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Freud and Mythology: Two Sides of a Coin

"It may perhaps seem to you as though our theories are a kind of mythology and, in the present case, not even an agreeable one. But does not every science come in the end to a kind of mythology?”(Freud, 1950)

This is how Freud addressed Einstein at the near end of his life. It seemed like an issue that tackled him through his whole life: the relation between psychoanalysis and mythology. They are the same, they both deals with the irrational, and both have to interpret metaphors. Nonetheless, Freud has used the story of Oedipus and Narcissus in his theory of practice, which proved to be so useful. So, what is this relation that Freud saw between psychoanalysis and mythology?

Mythology is the study of culture and myths that deal with different aspects of the human bring such as good and evil, suffering, traditions, life and death, and the afterlife. It tells the story of Gods and the origin of human beings. Mythology has taken an important part in many fields, such as philosophy and others, but its role in psychoanalysis is shaded.

At the first level, "the myth as a story", it is important to narrate the story from the beginning to the end. The second and third levels are what is important for psychoanalysis, where the analyst gets the evidence from the story on "the myth as an evidence", and goes beyond the myth borders on "the myth as a truth" and analyze the psychological truth of the human and myth.

When Freud used Oedipus' myth in his work of Interpretation of Dreams, he justified that by saying that myth gives vent to the repressed fears of humankind. We feast on Oedipus' crime because he represents our suppressed feelings, desires, and we feel relief when he is punished because of our feeling of guilt. There is something of us that we relate to in the Greek myth, something that Freud saw and decided to work on.

Freud. (n.d.). [Image].

Carl Jung, Freud's heir, saw that mythology is essential for psychoanalysis too. He wrote for Freud saying that "we shall not solve the secrets of neurosis and psychosis without mythology and the history of civilization."(Princeton University Press, 1974) But that attitude has driven the two men apart. Jung did not see mythology as a branch of psychoanalysis, instead, he saw psychoanalysis as a small branch of the old tree of mythology. He distanced himself from Freud's theory saying that:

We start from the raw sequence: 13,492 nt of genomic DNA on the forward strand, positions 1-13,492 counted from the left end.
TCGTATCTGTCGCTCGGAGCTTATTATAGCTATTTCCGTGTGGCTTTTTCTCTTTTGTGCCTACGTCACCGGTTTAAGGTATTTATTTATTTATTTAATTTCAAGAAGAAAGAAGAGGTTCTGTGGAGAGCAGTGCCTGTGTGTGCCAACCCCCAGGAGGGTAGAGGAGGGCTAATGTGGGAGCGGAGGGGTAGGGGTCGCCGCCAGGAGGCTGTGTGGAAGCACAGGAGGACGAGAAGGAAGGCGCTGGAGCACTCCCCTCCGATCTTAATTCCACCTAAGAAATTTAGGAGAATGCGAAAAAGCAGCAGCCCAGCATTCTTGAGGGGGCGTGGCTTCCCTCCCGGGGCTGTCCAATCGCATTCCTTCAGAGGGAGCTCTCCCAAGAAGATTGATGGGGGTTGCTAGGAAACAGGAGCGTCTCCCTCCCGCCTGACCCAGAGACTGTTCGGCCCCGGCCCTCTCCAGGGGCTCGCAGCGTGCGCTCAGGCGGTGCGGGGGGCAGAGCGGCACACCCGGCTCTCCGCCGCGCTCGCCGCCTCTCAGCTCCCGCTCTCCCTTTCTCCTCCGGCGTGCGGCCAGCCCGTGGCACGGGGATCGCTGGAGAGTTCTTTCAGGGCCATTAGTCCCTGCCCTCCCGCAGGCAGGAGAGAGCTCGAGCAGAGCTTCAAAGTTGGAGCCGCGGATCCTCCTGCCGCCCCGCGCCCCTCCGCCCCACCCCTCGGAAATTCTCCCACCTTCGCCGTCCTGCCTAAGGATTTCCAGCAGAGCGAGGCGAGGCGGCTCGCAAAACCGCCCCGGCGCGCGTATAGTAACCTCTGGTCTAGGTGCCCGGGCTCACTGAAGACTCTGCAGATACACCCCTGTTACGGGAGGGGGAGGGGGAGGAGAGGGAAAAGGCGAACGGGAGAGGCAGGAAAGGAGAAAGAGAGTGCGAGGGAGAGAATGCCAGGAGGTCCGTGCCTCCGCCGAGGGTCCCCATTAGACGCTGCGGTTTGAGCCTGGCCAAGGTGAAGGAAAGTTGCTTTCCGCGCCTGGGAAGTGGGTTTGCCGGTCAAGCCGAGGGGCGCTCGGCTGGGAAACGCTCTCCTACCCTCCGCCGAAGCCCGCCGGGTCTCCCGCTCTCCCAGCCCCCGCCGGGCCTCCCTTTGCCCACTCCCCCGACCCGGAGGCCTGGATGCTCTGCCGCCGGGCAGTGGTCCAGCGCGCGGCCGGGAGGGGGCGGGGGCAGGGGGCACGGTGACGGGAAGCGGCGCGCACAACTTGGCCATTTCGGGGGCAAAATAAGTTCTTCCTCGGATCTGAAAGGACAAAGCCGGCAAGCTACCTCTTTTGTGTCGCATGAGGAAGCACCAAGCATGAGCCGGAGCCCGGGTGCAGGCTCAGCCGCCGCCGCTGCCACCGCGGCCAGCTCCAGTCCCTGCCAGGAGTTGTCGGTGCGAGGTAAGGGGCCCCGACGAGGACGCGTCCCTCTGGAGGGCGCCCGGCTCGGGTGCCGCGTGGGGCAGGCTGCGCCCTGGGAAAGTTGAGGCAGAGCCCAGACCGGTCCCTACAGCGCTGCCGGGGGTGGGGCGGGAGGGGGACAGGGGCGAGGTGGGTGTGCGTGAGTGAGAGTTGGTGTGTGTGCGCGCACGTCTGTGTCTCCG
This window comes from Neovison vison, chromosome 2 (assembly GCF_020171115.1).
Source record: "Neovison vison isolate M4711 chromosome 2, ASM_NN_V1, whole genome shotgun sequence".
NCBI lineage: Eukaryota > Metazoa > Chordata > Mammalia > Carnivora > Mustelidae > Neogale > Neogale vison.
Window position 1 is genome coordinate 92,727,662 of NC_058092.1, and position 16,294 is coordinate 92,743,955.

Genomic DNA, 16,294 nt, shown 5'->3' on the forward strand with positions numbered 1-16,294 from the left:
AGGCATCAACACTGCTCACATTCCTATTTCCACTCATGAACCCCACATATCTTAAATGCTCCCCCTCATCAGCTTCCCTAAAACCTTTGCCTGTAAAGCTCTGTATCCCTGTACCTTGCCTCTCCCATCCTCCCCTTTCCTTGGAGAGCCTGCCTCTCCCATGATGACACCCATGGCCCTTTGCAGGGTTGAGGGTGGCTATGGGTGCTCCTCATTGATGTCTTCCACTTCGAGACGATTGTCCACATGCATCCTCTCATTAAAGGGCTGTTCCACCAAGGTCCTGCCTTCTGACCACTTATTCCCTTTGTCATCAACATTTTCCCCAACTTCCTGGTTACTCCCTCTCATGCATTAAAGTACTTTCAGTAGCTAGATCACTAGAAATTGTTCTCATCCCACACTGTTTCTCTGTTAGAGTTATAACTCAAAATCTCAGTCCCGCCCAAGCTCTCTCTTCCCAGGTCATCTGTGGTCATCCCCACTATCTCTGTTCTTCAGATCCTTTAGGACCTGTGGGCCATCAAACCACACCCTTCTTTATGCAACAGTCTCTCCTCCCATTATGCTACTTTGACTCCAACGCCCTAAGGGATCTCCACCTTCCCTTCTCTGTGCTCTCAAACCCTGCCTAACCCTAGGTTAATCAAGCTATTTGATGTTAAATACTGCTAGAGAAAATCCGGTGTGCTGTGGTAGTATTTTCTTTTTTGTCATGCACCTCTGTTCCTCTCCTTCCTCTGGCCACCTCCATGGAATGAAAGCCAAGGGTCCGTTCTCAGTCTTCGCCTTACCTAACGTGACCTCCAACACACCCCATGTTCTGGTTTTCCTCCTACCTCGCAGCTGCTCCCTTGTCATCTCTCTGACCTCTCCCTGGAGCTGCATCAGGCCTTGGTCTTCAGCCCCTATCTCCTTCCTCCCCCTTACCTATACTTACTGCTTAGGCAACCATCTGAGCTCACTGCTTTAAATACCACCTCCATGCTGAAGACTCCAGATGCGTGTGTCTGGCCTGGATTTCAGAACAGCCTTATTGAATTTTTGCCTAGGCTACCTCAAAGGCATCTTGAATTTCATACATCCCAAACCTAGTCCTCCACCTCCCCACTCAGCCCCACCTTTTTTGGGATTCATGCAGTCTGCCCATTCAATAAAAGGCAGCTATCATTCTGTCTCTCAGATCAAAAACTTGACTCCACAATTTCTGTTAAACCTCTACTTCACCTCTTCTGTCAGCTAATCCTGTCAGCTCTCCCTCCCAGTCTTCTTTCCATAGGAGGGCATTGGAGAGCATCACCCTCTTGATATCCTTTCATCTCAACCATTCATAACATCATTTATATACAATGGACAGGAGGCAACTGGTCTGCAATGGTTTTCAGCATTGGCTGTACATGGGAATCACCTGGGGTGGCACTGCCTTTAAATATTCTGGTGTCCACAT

"There is no longer any question whether a myth refers to the sun or the moon, the father or the mother, sexuality or fire or water. All it does is circumscribe and give an approximate description of an unconscious core of meaning. […] Not for a moment dare we to succumb to the illusion that an archetype can be finally explained and disposed of. Even the best attempts at explanation are only more or less successful translations into another metaphorical language (indeed, language itself is only an image). The most we can do is to dream the myth onwards and to give it a modern dress." (Jung 90 and 94, italics in original)

By then, Freud had felt betrayed, so both of them had separated their ways and went on different paths. Later on, Freud would come to accept the major part of mythology in psychoanalysis as we had noticed at the beginning of the article.

In his Totem and Taboo (1912-13a), Freud masks mythology through the end of the book as he speaks of "The Return of Totemism in Childhood". Freud dictates his last book to Moses and his myths in the Bible. He called it Moses and Monotheism (1939a [1934-1938]), where it is a quest of transition and winning over sensuality.

Later on, he speaks about Christ's sacrifices. He explains how Christ sacrifices himself for the sake of freeing everyone of the original sin. However, Freud's original sin is of an Orphic origin, which is the pre-Olympian myths. He uses that to support his theory by saying:

'The beginnings of religion, morals, society, and art converge in the Oedipus complex. This is in complete agreement with the psychoanalytic finding that the same complex constitutes the nucleus of all neuroses, so far as our present knowledge goes" (1912-13a, p. 156).

Freud saw that religion was only a wish-fulfillment or a delusion, that's why he never took it seriously. To him, they were another myth that he needed to discover and relate to his psychoanalysis. for that, Freud didn't see sexuality as a sin, but as a right put to the man by god.



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